Ted Lasso seemed like a bad idea from the beginning. It was a sitcom adapted from an advert – imagine the horror of a comedy about the inner life of the Go Compare singer, or a 10-part miniseries about the talking M&Ms. It was to be released on Apple TV+, a streaming platform that had failed to grab pretty much anyone’s attention since its launch in 2019. And it was about football, a subject which has long proved impossible to dramatise competently in either film or television. Despite this, Ted Lasso flew straight into viewers’ hearts, like a shot off the boot of the Jack Grealish-esque Jamie Tartt. By the time its second season was released, over the past 12 weeks, it had become a minor sensation. In September, its first season landed seven Emmys from 20 nominations, including Outstanding Comedy Series. What was its secret elixir? You could describe it many ways – charm; schmaltz; #positivevibes – but it essentially boiled down to being “nice”. With an uplifting central message, gently low stakes, and, in Jason Sudeikis’s NFL-coach-turned-Premier-League-manager Ted Lasso, a modern-day saint of a main character, this was a series that seemed to evoke a bygone age of wholesome, good-natured TV.
It was more than this, though. Ted Lasso was not simply a “nice” programme. If some critics were to be believed, the series represented the start of an imminent TV sea-change, a clarion call for a wider resurgence of kind and heart-warming programming – the perfect counterbalance to our troubled reality. But this ignored the fact that people had been saying similar things about Schitt’s Creek for the past few years, or Parks and Recreation before that. It ignored that Ted Lasso itself complicated the narrative with a second season that was darker and more psychologically complex (although often still extremely saccharine). And it ignored another plain fact: niceness will only get you so far. In the world of TV, spite still wins out in the end.
This month sees three compelling antidotes to Ted Lasso’s virulent optimism arrive on UK screens. The most high-profile of these, one of the year’s most eagerly anticipated shows, is Succession, which returns for its third season on Sky Atlantic on 18 October. Focusing on the poisonous infighting of a family of media moguls, Succession emerged in 2018 as one of the immediate classics of modern TV. Some viewers complained that there was no one to root for – and they weren’t wrong. Every character is a conniving egotist, pretty much every interaction poisoned by ambition and avarice. And yet, Succession is essential viewing. There is profound humanity in its moments of rank cowardice or betrayal, artistry in its razor-wire insults.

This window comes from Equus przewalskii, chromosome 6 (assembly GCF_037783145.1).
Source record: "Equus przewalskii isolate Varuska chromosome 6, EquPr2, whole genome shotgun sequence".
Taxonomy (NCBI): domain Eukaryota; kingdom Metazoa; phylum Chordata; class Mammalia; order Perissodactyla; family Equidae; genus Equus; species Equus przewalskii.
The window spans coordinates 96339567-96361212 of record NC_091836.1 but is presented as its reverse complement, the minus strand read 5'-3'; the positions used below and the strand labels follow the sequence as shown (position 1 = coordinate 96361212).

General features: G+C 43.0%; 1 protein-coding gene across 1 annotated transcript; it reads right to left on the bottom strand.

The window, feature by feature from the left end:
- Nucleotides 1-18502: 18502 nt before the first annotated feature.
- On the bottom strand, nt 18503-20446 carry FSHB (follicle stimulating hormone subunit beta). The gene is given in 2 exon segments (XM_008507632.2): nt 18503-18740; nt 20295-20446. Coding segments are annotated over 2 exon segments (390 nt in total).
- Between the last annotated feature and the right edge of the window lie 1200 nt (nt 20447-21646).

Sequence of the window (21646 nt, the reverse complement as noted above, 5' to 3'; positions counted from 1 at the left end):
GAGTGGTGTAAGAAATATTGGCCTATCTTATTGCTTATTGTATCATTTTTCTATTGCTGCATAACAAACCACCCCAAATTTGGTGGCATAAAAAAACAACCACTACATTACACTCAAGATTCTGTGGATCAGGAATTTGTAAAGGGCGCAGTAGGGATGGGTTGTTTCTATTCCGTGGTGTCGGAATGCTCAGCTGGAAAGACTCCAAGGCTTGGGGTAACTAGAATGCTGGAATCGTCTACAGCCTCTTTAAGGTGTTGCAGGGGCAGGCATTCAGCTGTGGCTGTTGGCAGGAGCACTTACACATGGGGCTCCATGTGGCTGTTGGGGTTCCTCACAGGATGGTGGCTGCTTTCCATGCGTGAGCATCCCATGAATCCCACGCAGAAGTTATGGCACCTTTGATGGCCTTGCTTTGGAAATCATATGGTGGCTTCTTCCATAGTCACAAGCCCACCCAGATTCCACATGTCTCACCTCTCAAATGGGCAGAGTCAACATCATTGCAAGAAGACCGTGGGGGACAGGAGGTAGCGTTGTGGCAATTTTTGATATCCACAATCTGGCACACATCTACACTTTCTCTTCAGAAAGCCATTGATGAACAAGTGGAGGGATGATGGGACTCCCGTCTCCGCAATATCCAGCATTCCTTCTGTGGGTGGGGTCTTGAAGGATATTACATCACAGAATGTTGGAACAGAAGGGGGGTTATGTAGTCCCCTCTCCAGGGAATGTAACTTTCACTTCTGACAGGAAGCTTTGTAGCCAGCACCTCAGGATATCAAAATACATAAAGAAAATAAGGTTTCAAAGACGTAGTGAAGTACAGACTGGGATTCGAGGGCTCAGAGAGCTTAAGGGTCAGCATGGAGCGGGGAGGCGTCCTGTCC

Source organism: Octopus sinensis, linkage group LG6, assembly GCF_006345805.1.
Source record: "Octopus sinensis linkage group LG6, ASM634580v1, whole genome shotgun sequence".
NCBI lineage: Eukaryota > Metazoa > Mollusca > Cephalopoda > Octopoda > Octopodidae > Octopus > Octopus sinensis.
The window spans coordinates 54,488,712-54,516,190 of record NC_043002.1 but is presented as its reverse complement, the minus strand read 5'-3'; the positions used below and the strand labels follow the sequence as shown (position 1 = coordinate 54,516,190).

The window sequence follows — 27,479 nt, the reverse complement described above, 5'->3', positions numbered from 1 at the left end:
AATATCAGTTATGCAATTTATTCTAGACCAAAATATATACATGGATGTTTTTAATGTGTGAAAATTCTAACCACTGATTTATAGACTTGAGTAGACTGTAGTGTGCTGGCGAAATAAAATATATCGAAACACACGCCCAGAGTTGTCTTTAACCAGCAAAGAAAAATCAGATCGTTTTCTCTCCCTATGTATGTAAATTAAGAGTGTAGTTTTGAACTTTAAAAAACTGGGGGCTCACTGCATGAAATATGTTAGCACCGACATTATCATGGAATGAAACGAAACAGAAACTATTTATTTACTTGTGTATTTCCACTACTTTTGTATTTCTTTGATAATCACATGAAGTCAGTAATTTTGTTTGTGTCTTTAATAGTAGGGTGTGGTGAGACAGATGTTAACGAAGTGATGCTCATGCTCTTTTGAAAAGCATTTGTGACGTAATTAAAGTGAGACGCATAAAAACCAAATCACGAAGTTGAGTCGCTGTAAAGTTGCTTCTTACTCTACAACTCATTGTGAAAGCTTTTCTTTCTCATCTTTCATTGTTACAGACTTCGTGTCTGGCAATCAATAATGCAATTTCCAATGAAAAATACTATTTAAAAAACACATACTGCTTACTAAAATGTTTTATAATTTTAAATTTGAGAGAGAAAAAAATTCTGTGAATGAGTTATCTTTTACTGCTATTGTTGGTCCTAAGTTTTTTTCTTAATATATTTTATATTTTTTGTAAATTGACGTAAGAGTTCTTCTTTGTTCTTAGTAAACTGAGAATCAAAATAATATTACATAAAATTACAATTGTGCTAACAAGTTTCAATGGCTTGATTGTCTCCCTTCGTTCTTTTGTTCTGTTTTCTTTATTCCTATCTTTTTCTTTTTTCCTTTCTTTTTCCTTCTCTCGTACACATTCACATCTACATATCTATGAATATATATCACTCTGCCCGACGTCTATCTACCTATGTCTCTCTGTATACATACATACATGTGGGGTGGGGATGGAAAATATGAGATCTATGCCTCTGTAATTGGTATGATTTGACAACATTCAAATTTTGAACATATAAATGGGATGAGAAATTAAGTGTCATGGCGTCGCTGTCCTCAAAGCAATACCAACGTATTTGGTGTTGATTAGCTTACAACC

Meanwhile, Curb Your Enthusiasm grumbles its way back onto screens at the end of the month, and will, presumably, see Larry David bump up against the new social mores of the Covid pandemic. David has spent his career in vigorous opposition to the kind of good-natured sensitivity Ted Lasso epitomises – first with Seinfeld, then with Curb. The first six or seven seasons of Curb were masterpieces of subversive, provocative comedy, and last year’s season 10 was a sparkling return to form. There’s no emotional through-line, no pathos to Larry’s many arguments and mishaps, but that doesn’t matter. All it has to be is funny. And in a strange way, the petty, politically incorrect feuds of a wealthy curmudgeon are as insightful about the human experience as anything Ted Lasso has to offer.
Also arriving on BBC2 this Sunday is the second season of Dave, the sitcom created by and starring David “Lil Dicky” Burd, set in the world of hip-hop. Though this flew under the radar for many in the UK and its native US, Dave is one of the superior comedies of recent years, nailing the delicate balance sitcoms are now seemingly obligated to strike, between real belly laughs and moments of genuine pathos. Burd’s on-screen alter-ego, loosely inspired by himself, is a complicated beast – a distinctly 21st-century spin on the classic nebbish archetype. He’s a talented but narcissistic artist, a slippery, neurotic provocateur who repels the audience’s sympathies with every ill-judged joke or selfish outburst. And yet, he’s all the more relatable for it.
These series are not the only recent examples, and the idea of unlikable or complicated protagonists is not a new one. Anyone could tell you that comedy – much like drama – relies on conflict, and conflict requires a clash of personalities. The comedies that have endured through the years are almost always those with a cynical streak – Fawlty Towers, The Simpsons, Seinfeld – whereas those without an edge tend to age badly, living on only as soppy clichés. Once-beloved series like The West Wing and Parks and Recreation have rapidly become passé, the limitations of their sunny worldviews being laid bare within a short number of years.
For their part, the creators of Ted Lasso seem to have realised these limitations. The series spent its second season muddying the waters, insisting that it’s not just some dewy-eyed naïf that nastier shows could beat up for lunch money. The character of Ted has been deconstructed, sent to therapy to confront his own traumatic past. The character of Nate (Nick Mohammed) has been flipped, transformed from a meek savant to a pernicious egomaniac. But still, the show tempers its sharpness with a few dozen spoonfuls of sugar. The Christmas episode, and a recent funeral-set episode, are just about as mawkish as anything that’s been on TV in the last year. Thank God there are still plenty of other options for us misanthropes. TV’s not ready to play nice just yet.
Join our new commenting forum
Join thought-provoking conversations, follow other Independent readers and see their replies